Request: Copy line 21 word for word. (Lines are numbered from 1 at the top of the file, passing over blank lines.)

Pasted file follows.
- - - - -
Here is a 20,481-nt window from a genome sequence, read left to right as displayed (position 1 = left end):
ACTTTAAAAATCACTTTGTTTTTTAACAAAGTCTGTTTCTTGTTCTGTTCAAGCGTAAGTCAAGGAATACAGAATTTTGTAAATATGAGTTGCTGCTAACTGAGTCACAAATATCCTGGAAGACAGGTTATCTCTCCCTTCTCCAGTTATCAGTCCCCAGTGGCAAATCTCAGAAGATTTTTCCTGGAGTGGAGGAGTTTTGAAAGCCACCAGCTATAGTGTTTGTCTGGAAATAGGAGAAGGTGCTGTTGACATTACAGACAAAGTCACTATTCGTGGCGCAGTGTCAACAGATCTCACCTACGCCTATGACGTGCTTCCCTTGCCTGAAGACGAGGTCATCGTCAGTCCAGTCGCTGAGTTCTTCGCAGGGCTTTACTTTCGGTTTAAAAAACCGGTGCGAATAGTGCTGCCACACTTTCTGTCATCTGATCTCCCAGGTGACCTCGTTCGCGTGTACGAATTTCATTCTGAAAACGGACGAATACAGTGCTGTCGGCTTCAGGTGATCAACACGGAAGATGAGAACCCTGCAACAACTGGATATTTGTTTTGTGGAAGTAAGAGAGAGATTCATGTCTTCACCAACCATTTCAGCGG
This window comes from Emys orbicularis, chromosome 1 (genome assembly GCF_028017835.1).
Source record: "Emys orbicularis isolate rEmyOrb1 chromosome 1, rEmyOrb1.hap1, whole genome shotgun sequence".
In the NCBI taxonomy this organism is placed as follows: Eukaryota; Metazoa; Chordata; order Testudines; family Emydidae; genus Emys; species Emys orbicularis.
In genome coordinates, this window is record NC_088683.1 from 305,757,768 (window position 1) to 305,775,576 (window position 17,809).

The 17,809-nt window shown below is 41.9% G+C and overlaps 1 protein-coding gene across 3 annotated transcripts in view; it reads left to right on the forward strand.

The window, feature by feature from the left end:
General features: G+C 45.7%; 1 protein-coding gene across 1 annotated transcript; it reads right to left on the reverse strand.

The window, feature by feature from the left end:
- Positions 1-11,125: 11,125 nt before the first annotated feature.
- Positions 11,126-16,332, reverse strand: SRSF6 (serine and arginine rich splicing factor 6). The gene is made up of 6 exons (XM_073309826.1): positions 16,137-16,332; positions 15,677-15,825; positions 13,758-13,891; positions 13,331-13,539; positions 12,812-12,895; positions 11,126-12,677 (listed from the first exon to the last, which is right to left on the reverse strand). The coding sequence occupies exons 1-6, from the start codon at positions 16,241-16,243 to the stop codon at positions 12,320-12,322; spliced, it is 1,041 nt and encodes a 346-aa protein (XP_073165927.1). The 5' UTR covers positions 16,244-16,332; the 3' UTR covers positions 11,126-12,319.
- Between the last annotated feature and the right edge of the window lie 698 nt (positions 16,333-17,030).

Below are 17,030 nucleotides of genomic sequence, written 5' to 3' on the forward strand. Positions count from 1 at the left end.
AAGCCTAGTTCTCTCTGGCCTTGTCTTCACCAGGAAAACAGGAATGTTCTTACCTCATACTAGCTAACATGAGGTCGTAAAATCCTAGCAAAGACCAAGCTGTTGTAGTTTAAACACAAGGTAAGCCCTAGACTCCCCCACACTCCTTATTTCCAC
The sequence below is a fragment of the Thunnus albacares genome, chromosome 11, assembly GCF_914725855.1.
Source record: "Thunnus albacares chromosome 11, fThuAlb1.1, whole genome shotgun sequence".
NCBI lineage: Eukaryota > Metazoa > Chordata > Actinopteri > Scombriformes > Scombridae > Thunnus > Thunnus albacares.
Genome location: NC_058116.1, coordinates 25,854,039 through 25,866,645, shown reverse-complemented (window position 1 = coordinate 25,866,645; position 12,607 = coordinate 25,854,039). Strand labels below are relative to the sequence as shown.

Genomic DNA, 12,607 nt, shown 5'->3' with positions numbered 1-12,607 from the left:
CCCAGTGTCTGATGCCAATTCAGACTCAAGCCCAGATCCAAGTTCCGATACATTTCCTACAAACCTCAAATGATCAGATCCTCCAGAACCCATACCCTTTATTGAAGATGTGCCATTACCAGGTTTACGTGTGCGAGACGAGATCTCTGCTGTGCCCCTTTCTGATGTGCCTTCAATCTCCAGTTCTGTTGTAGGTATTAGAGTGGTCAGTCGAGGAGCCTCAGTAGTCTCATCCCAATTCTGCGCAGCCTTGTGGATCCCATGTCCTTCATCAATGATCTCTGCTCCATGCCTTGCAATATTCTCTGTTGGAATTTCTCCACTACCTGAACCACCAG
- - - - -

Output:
CCCAGTGTCTGATGCCAATTCAGACTCAAGCCCAGATCCAAGTTCCGATACATTTCCTACAAACCTCAAATGATCAGATCCTCCAGAACCCATACCCTTTATTGAAGATGTGCCATTACCAGGTTTACGTGTGCGAGACGAGATCTCTGCTGTGCCCCTTTCTGATGTGCCTTCAATCTCCAGTTCTGTTGTAGGTATTAGAGTGGTCAGTCGAGGAGCCTCAGTAGTCTCATCCCAATTCTGCGCAGCCTTGTGGATCCCATGTCCTTCATCAATGATCTCTGCTCCATGCCTTGCAATATTCTCTGTTGGAATTTCTCCACTACCTGAACCACCAG